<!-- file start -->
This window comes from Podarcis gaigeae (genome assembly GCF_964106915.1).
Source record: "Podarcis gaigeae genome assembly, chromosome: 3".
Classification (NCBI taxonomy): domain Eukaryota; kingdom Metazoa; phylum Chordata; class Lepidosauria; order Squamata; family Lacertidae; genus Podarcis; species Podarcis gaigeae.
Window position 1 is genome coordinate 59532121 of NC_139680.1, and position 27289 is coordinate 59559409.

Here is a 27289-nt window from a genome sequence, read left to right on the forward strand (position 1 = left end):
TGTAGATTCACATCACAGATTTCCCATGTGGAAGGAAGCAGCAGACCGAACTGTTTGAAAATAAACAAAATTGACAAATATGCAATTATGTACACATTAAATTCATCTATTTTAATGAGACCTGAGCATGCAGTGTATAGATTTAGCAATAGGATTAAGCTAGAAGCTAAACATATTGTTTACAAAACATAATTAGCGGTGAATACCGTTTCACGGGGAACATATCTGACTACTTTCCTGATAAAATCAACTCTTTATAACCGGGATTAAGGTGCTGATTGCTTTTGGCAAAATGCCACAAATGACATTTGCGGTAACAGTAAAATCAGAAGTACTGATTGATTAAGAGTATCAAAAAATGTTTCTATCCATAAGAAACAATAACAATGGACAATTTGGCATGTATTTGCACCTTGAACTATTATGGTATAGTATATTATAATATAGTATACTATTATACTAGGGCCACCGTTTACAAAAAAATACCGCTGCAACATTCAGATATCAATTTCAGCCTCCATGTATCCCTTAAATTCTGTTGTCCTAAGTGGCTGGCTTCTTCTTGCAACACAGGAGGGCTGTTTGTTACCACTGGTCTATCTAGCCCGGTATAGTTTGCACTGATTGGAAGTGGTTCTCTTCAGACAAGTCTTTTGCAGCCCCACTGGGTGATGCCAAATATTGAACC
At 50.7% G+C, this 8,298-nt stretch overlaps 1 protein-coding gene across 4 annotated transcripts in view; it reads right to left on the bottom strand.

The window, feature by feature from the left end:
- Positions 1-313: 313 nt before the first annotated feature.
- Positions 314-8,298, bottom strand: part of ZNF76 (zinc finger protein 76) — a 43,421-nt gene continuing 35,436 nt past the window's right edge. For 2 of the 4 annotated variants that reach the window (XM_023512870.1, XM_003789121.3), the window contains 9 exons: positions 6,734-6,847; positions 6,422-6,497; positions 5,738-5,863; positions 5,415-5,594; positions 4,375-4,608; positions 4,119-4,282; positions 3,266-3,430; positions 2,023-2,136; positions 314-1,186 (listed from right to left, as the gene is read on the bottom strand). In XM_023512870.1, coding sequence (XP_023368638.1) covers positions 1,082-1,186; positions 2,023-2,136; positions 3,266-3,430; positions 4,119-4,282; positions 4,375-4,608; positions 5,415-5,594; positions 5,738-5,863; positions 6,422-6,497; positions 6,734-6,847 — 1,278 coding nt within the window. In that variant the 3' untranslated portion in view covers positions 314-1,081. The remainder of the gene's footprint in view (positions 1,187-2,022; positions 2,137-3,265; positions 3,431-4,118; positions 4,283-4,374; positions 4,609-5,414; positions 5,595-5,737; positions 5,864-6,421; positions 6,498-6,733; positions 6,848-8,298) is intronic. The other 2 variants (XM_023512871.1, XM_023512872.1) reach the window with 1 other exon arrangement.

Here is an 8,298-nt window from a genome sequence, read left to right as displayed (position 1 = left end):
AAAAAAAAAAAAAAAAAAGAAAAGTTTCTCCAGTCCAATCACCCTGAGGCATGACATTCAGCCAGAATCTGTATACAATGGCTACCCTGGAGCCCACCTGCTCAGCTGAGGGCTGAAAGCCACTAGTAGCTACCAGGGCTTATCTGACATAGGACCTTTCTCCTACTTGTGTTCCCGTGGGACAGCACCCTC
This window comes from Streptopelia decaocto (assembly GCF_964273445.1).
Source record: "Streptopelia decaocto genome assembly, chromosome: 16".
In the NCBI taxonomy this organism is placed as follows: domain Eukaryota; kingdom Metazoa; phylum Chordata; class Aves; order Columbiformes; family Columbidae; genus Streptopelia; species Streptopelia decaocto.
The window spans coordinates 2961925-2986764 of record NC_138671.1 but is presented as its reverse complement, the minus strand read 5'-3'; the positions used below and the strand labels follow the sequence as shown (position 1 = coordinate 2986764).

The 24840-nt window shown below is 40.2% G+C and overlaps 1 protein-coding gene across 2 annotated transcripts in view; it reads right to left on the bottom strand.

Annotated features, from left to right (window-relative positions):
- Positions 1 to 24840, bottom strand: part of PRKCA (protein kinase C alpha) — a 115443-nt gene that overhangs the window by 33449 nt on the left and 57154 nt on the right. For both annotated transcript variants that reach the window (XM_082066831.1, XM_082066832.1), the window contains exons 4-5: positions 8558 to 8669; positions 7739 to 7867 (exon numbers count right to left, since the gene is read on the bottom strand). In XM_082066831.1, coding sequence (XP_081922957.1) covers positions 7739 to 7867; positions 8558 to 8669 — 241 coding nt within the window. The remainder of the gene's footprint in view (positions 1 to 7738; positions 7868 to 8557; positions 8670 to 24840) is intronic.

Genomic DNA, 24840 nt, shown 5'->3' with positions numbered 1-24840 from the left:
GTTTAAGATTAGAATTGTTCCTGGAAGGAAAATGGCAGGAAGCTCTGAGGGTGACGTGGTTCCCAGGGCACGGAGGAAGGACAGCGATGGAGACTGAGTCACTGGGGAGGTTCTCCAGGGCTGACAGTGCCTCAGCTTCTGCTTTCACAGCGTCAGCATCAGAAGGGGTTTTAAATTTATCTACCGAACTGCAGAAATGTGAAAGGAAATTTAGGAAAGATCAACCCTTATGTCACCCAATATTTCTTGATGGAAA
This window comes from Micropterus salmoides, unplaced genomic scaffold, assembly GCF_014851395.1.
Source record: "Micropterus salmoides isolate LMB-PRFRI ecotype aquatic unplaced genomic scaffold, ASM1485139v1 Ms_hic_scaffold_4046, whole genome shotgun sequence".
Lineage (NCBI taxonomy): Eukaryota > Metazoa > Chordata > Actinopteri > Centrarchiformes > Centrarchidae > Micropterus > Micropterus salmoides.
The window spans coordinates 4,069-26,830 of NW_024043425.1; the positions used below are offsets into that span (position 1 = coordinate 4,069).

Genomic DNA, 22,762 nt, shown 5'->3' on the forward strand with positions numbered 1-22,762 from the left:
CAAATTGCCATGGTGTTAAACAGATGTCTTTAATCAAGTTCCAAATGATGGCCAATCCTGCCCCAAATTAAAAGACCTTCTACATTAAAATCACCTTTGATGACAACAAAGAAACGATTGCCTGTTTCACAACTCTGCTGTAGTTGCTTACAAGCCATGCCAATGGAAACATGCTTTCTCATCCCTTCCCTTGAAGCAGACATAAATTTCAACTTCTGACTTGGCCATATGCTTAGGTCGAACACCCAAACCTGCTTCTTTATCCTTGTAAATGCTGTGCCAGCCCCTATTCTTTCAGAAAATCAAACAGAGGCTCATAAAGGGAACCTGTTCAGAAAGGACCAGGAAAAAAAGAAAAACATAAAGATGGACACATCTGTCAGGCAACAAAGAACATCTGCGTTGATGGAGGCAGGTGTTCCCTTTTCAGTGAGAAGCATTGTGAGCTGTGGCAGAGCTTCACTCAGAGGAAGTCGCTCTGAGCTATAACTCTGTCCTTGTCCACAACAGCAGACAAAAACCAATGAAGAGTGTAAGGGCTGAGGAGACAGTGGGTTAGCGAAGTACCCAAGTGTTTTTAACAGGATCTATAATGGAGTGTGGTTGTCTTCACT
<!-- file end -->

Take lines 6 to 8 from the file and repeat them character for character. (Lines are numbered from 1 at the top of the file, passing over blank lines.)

TGTAGATTCACATCACAGATTTCCCATGTGGAAGGAAGCAGCAGACCGAACTGTTTGAAAATAAACAAAATTGACAAATATGCAATTATGTACACATTAAATTCATCTATTTTAATGAGACCTGAGCATGCAGTGTATAGATTTAGCAATAGGATTAAGCTAGAAGCTAAACATATTGTTTACAAAACATAATTAGCGGTGAATACCGTTTCACGGGGAACATATCTGACTACTTTCCTGATAAAATCAACTCTTTATAACCGGGATTAAGGTGCTGATTGCTTTTGGCAAAATGCCACAAATGACATTTGCGGTAACAGTAAAATCAGAAGTACTGATTGATTAAGAGTATCAAAAAATGTTTCTATCCATAAGAAACAATAACAATGGACAATTTGGCATGTATTTGCACCTTGAACTATTATGGTATAGTATATTATAATATAGTATACTATTATACTAGGGCCACCGTTTACAAAAAAATACCGCTGCAACATTCAGATATCAATTTCAGCCTCCATGTATCCCTTAAATTCTGTTGTCCTAAGTGGCTGGCTTCTTCTTGCAACACAGGAGGGCTGTTTGTTACCACTGGTCTATCTAGCCCGGTATAGTTTGCACTGATTGGAAGTGGTTCTCTTCAGACAAGTCTTTTGCAGCCCCACTGGGTGATGCCAAATATTGAACC
At 50.7% G+C, this 8,298-nt stretch overlaps 1 protein-coding gene across 4 annotated transcripts in view; it reads right to left on the bottom strand.

The window, feature by feature from the left end: